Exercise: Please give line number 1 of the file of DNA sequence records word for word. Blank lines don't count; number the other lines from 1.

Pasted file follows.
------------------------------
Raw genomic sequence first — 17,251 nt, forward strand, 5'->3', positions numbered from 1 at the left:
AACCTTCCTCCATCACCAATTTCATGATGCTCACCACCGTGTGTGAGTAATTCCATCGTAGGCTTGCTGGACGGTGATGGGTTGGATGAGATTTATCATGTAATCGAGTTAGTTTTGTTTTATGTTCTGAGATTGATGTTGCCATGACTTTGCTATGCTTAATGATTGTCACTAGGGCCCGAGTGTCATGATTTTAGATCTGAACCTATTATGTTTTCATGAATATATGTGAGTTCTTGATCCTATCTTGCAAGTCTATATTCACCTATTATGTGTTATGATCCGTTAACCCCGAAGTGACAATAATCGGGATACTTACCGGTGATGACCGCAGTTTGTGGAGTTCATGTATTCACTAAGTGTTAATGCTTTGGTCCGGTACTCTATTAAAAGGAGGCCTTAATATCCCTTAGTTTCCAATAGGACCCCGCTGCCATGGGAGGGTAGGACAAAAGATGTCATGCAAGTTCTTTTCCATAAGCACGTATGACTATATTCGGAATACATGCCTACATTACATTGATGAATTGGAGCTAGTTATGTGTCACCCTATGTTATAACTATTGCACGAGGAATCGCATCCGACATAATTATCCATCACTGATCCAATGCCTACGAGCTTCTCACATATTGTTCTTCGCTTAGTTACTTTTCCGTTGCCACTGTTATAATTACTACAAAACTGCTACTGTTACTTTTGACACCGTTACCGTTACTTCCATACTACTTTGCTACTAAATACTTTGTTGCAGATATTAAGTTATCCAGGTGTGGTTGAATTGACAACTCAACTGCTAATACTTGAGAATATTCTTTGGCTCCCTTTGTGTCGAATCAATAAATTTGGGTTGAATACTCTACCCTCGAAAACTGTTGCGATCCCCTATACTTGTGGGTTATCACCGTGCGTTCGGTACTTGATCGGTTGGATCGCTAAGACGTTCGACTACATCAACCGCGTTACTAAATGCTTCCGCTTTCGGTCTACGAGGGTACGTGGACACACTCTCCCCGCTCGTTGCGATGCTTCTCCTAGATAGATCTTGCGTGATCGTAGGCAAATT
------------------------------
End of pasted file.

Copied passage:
Raw genomic sequence first — 17,251 nt, forward strand, 5'->3', positions numbered from 1 at the left: